"Intracellular pathogen" refers to an agent capable of causing a disease state in a susceptible individual, in which part or all of the replicative cycle of the pathogen occurs within the cells of an infected individual. Intracellular pathogens include, for example, protozoa, fungi, bacteria, and viruses.
"Helper cells" or "TH cells" are a functional subclass of T cells which can help to generate cytotoxic T cells and cooperate with B cells in the production of an antibody response. Helper cells Usually recognize antigen in association with class II MHC molecules.
An "antigen specific T cell clone" is comprised of the progeny of a single cell; the cells in this type of clone are of the same phenotype and are all targeted towards the same antigen. Methods of preparing antigen-specific T cell clones are known in the art.
The term "recombinant expression vector" refers to a replicable unit of DNA or RNA in a form capable of being introduced into a target cell by transformation, electroporation, transduction or Viral infection, and which codes for the expression of a heterologous structural coding sequence, for example, a cytokine, which is transcribed into mRNA and translated into protein under the control of elements having a regulatory role in gene expression. Such vectors will preferably also contain appropriate transcription and translation control sequences, including initiation sequences operably linked to the coding sequence.
"Recombinant," as used herein, means that a particular DNA sequence is the product of various combinations of cloning, restriction, and ligation steps resulting in a construct having a structural coding sequence distinguishable from homologous sequences found in natural systems. Generally, DNA sequences encoding the structural coding sequence, for example cytokines, can be assembled from cDNA fragments and short oligonucleotide linkers, or from a series of oligonucleotides, to provide a synthetic gene which is capable of being expressed in a recombinant transcriptional unit. Such sequences are preferably provided in the form of an open reading frame uninterrupted by internal nontranslated sequences, or introns, which are typically present in eukaryotic genes. Genomic DNA containing the relevant sequences could also be used. Sequences of non-translated DNA may be present. 5' or 3' from the open reading frame, where such sequences do not interfere with manipulation or expression of the coding regions.
"Recombinant host cells", "host cells", "cells", "cell lines", "cell cultures", and other such terms denoting microorganisms or higher eukaryotic cell lines cultured as unicellular entities refer to cells which can be, or have been, used as recipients for recombinant vectors or other transfer polynucleotides, and include the progeny of the original cell which has been transfected. It is understood that the progeny of a single cell may not necessarily be completely identical in morphology or in genomic or total DNA Complement as the original parent, due to natural, accidental, or deliberate mutation.
A CTL is "cytolytically specific for" cells expressing antigens if the CTL is capable of selectively recognizing and lysing the cells bearing the antigen. A CTL is "cytolytically reactive against" cells expressing antigens if the CTL is capable of lysing the cells bearing the antigen, without regard to its ability to selectively recognize such cells.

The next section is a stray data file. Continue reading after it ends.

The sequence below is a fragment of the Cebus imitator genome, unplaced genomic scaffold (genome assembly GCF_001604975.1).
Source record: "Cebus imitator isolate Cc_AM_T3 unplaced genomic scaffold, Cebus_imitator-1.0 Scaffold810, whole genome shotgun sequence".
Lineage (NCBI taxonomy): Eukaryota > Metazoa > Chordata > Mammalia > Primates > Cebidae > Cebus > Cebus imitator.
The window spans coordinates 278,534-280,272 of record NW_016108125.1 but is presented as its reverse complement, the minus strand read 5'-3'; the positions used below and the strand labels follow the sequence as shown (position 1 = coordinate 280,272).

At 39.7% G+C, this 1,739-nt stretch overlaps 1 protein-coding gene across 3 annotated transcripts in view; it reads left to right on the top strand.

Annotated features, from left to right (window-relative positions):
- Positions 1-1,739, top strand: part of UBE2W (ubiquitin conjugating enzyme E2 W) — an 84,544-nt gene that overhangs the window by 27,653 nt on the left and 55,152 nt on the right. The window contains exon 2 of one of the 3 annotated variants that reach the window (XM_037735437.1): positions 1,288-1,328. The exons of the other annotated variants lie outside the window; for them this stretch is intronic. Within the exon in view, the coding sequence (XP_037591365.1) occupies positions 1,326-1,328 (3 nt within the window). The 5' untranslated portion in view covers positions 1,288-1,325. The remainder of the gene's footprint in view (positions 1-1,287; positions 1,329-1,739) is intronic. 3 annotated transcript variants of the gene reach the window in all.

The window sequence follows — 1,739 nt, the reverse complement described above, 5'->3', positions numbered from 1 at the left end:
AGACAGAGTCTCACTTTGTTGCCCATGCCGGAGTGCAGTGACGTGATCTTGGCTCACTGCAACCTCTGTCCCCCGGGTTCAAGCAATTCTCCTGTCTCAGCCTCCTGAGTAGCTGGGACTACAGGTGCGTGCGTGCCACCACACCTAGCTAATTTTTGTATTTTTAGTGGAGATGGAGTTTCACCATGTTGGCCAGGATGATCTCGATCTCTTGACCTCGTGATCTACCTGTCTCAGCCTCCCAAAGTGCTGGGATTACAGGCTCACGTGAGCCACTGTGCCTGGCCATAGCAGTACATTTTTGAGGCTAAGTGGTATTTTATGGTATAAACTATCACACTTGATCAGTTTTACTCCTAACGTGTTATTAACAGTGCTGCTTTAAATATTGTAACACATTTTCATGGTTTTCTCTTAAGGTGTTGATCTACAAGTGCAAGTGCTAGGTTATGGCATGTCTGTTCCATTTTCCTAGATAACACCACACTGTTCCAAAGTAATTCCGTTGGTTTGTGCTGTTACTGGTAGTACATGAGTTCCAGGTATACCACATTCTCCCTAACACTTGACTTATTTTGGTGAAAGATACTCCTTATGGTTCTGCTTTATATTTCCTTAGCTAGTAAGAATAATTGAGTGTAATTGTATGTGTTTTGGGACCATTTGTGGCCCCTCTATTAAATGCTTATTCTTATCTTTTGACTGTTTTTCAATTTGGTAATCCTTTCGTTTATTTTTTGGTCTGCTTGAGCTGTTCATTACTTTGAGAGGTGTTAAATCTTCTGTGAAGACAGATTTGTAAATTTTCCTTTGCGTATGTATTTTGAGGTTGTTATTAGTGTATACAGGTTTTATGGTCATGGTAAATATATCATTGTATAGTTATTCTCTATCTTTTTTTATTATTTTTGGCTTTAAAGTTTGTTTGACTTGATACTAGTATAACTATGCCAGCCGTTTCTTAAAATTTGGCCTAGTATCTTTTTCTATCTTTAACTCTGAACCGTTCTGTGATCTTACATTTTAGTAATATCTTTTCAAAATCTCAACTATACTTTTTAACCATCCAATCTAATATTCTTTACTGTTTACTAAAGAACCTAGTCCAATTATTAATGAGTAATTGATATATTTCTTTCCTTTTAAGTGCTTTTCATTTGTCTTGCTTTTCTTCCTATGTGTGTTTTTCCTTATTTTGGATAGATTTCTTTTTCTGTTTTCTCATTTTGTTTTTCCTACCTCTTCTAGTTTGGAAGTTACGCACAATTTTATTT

"Antigen specific expression" refers to expression that occurs when the T cell recognizes its cognate antigen.
"Cognate antigen" refers to an antigen, a peptide of which when associated with an MHC molecule forms a ligand that binds to a lymphocyte that recognizes it and causes triggering of signals for the effector function of the cell and/or for proliferation.
"Target antigen" refers to an antigen that when expressed in a cell can elicit a CTL response directed at cells expressing that antigen.
An "agretope" is the portion of an antigen or antigenic fragment which allows it to bind to an MHC molecule.
An "activated lymphocyte" is one that as a result of binding of a cognate antigen peptide:MHC molecule is producing polypeptide stimulatory factors (including, for example, cytokines) at a level that is elevated relative to the lymphocyte without the bound ligand.
A "transcriptional regulatory region" encompasses all the elements necessary for transcription, and may include elements necessary for regulation and cell-specific transcription. Thus, a transcriptional regulatory region includes at least the promoter sequence, and my also include other regulatory sequences such as enhancers, and transcription factor binding sites.
"Operably linked" refers to a juxtaposition wherein the components so described are in a relationship permitting them to function in their intended manner. For instance, a promoter is operably linked to a coding sequence if the promoter affects its transcription or expression.
The term "recombinant" polynucleotide or nucleic acid refers to one which is not naturally occurring, or is made by the artificial combination of two otherwise separated segments of sequence. This artificial combination is often accomplished by either chemical synthesis means, or by the artificial manipulation of isolated segments of nucleic acids, e.g., by genetic engineering techniques. Such is usually done to replace a codon with a redundant codon encoding the same or a conservative amino acid, while typically introducing or removing a sequence recognition site. Alternatively, it is performed to join together nucleic acid segments of desired functions to generate a desired combination of functions.